Trai brings ad regulation ghost back to haunt broadcasters again

NEW DELHI: Turning the heat on broadcasters again, the Telecom Regulatory Authority of India (Trai) has notified the Standards of Quality of Service (Duration of Advertisement in Television Channels) after watering down the amended version of the ad regulation.

The main regulation was issued on 14 May last year that had the broadcasters up in arms. The matter finally reached Telecom Disputes Settlement and Appellate Tribunal (Tdsat) with the broadcasters getting interim relief in the form of a stay.

The amended ad regulation has done away with contentious clauses by keeping a standardised ad duration at 12 minutes on clock hour basis for all channels as stated under the advertising code of the Cable Television Networks Rules (CTNR) 1994.

As per the advertising code, no programme shall carry advertisements exceeding 12 minutes per hour, which may include up to 10 minutes per hour of commercial advertisements, and up to 2 minutes per hour of a channel’s self-promotional programmes.

The advertising code among other things also states that “all advertisement should be clearly distinguishable from the programme and should not in any manner interfere with the programme use of lower part of screen to carry captions, static or moving alongside the programme”.

The authority has also defined clock hour in the amended regulation. “The clock hour means a period of sixty minutes commencing from 00.00 of an hour and ending at 00.60 of that hour,” Trai said in the notification.

While refusing to bow down under pressure from broadcasters, the Trai has also tried to pacify them by doing away or moderating certain clause from its earlier version in March.

Some of the provisions that have been done away with include: (i) advertisements should be carried only during breaks in live sporting action, (ii) time gap between consecutive advertisement sessions should be of minimum 30 minutes in case of movies and 15 minutes otherwise excluding sporting events and (iii) no part screen or drop-down advertisements should be permitted etc.

In order to minimise other breaks during certain live sporting events, in which natural breaks either occur after relatively long periods or there are no natural breaks such as F1 races, part screen advertisements should be allowed, the Trai said.

It also said that “the “part screen” and “drop down” advertisements are integral forms of advertising and statutory rules already exist under the Cable TV Act to regulate the format and duration of advertisements that may be carried on television channels and the regulations are beyond the purview of Trai and in conflict with the provisions of rule 7 of the CTNR 1994”.

The watered down version will also not go down well with broadcasters who are already bearing the brunt of of ad slowdown. It wouldn‘t be surprising if the matter ends up in the court again.

The Trai contends that it is not bringing a new regulation; rather it is just implementing an existing one under the CTNR 1994 act. It also affirmed that regulating the duration of ads on television channels is the need of the hour in the interest of the consumers.

The authority has alleged that most channels are in ‘brazen breach’ of the advertising code contained in the CTNR 1994.

It has based its action on a report by I&B ministry’s Electronic Media Monitoring Centre (EMMC) that validated the rampant breach of permitted duration of advertisements in an hour by a large number of TV channels.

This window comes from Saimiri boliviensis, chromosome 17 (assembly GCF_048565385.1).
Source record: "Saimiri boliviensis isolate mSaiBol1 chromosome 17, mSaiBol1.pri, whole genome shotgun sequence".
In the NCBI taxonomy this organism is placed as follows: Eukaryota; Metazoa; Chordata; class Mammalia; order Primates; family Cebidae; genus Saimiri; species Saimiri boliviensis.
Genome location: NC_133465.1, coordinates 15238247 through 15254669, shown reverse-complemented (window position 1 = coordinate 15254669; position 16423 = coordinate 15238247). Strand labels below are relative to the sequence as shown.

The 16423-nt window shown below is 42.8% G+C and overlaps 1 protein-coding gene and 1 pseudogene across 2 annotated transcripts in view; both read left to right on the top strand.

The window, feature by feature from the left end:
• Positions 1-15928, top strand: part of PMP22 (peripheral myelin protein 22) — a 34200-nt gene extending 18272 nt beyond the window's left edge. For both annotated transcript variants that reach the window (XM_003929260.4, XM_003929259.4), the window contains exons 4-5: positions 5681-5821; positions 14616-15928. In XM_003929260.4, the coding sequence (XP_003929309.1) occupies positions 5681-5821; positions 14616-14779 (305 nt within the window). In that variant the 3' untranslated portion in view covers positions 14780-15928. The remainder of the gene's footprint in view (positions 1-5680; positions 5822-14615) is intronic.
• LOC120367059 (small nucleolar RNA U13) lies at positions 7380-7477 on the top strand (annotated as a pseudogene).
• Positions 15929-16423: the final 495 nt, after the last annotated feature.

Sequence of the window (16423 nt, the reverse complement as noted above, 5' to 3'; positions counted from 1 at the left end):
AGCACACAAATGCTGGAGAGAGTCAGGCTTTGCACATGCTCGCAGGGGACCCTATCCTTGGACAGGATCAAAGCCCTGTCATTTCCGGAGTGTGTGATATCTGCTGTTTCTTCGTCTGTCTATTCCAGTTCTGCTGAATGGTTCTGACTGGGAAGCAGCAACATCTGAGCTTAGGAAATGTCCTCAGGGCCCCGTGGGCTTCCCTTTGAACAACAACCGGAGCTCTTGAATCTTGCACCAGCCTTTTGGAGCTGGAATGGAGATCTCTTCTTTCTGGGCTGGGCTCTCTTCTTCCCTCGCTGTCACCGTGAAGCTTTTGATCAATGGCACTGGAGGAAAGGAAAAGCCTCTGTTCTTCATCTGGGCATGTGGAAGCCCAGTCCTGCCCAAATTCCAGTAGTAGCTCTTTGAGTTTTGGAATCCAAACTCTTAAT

Unperturbed by the allegations that it is overstepping the line, the Trai asserts that it has the power to define the term “quality of service” and lay down its standard and ensure its compliance.

“Therefore, Trai has made these regulations to effectively monitor the duration of advertisement and to ensure that the broadcasters comply with the legislation in this regard,” it said in the notification.

In order to monitor and ensure compliance of these regulations, broadcasters are now mandated to report the duration of advertisements carried in their channels to the Trai on quarterly basis in a prescribed proforma.

The authority also warned that it would by order or direction issued from time to time, intervene for the purpose of protecting the interests of the subscribers or for ensuring compliance of the provisions of these regulations.

The Trai amended the ad regulation following the Tdsat ruling that directed the authority to take stakeholders into confidence before implementing the ad regulation. The Trai issued a consultation paper on 27 August asking all stakeholders to give their responses which was followed by open house discussion.

During the consultation process, the broadcasters contended that the ad regulation would result in fall in advertisement revenue. It was also mentioned that the restriction on advertisement duration would result in sharp increase in subscription charges.

Some of the broadcasters suggested that the said regulations should be implemented after the completion of Digital Addressable System (DAS) in December 2014 or it should not be regulated on clock hour basis; instead it should be regulated on an average basis, averaged over a period of 24 hour.

However, the Trai feels that if the ad duration is calculated on average basis the broadcasters will push more and more advertisements during prime time which attracts the highest number of eyeballs, to fetch higher rates for the commercial time slots.

Some of the broadcasters were also of the view that sports channels merit different treatment. Live telecasts other than sports should also be treated at par with live sporting events.

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